This book examines the way that Paul presents himself as a guide into mysteries, a “mystagogue,” in 1–2 Corinthians. By describing himself as a type of mystagogue for the community, Paul was following a precedent in both Jewish and non-Jewish sources for invoking mystagogic language to engage in polemics with a rival. In opposition to the precedent, however, Paul understands the mystagogue to be a bi-partite figure—comprised of both foolishness and wisdom simultaneously. C. Andrew Ballard argues that ancient mystagogues were often described in two disparate ways: figures of power, and figures of weakness and foolishness. Paul synthesizes both aspects of the mystagogue in his self-presentation to the Corinthians. The figure of the mystagogue, as a wise-fool, was useful to Paul because it was descriptive not only of his own experience as a suffering yet authoritative apostle, but also of the experience of his deity, the suffering and glorified Christ. By presenting himself as both a powerful and foolish mystagogue, Paul could argue that he was a more authentic imitator of Christ than his opponents in Corinth, who boasted in self-exaltation instead of self-humility. In this way, Paul used the character of the mystagogue as a strategic rhetorical tool in his communication with the Corinthians.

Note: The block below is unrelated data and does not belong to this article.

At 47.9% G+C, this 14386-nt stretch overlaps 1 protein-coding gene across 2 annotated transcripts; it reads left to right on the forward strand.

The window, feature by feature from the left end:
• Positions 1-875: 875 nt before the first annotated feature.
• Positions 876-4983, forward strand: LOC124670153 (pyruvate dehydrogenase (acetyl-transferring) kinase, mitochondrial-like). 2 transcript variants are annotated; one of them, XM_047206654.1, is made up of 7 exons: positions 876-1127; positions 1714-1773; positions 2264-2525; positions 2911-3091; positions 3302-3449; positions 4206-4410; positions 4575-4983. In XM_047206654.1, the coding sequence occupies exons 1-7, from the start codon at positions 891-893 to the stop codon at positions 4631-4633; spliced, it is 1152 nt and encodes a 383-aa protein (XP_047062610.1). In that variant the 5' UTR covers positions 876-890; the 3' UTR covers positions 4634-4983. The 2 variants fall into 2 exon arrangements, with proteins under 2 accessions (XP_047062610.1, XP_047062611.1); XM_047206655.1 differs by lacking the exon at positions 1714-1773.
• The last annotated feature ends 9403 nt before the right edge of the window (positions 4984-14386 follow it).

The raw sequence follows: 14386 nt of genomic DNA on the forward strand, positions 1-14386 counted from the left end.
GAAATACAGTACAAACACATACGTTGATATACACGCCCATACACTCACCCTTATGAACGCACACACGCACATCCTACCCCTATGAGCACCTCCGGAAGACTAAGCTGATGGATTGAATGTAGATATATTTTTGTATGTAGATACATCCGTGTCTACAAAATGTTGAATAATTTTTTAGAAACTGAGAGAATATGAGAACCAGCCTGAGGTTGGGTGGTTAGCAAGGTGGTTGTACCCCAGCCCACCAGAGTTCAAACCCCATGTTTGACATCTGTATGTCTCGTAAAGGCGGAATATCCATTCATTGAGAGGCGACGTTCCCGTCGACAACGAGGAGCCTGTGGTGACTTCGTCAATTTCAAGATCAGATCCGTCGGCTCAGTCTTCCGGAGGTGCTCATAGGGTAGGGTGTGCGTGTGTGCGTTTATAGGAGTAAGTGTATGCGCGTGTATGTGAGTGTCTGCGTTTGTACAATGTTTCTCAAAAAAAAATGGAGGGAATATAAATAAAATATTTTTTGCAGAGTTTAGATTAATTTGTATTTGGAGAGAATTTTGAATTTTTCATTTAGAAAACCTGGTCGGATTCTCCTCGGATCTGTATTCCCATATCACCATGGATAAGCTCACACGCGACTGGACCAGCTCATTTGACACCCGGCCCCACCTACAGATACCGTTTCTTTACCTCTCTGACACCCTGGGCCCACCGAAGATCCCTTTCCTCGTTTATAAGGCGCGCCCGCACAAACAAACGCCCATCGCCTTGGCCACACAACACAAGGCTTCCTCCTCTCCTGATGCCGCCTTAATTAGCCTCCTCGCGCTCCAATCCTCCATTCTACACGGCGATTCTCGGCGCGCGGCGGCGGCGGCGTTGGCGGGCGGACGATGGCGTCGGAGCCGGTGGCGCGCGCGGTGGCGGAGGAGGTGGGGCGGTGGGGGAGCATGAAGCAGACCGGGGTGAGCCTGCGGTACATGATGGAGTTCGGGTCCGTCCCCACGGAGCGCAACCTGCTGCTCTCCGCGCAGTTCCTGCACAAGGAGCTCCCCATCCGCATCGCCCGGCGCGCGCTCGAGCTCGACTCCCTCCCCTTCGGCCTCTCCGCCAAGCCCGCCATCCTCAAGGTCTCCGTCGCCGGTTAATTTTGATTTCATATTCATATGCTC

C. Andrew Ballard is adjunct instructor of religion at Fordham University.
Chapter 1: Introduction
Chapter 2: Defining Mystagogues in the Mystery Cults of Antiquity
Chapter 3: Initiation into Philosophy and Truth, Part One: Metaphorical Mystagogues in
Classical, Hellenistic, and Early Imperial Literature
Chapter 4:Initiation into Philosophy and Truth, Part Two: Metaphorical Mystagogues in Jewish Literature of the Hellenistic and Early Imperial Periods
Chapter 5: The Duality of the Mystagogue: Power and Foolishness
Chapter 6: Initiating Paul, Part One: The Appropriation and Disruption of the
Mystagogue in 1 Corinthians
Chapter 7: Initiating Paul, Part Two: The Appropriation and Disruption of the Mystagogue in 2 Corinthians
Ballard’s To Know All Mysteries offers an extensive, well-researched, and insightful study of 1 and 2 Corinthians in relation to a vast topic—the Greek mystery religions and the figure of the mystagogue, who would lead an initiate into esoteric knowledge. Ballard’s volume makes a compelling case that Paul incorporates the trope of the itinerant mystagogue into his self-presentation to the Corinthian community. Anyone interested in Paul’s use of mystery language in 1 and 2 Corinthians should read this book.
There is a growing trend among scholars of Christian origins, myself included, to interpret Paul as a Jewish mystic. Ballard draws upon an impressive command of primary sources, current theory, and the history of interpretation, to argue that the pagan mysteries also inform Paul's mysticism, and that in the eyes of his gentile recruits he presented as a powerful "mystagogue". The case he makes is learned, measured, and persuasive. The last two chapters on the Corinthian letter archive will need to be consulted by anyone working on those letters. This is an important and timely book. Paul scholars are very much in Ballard's debt.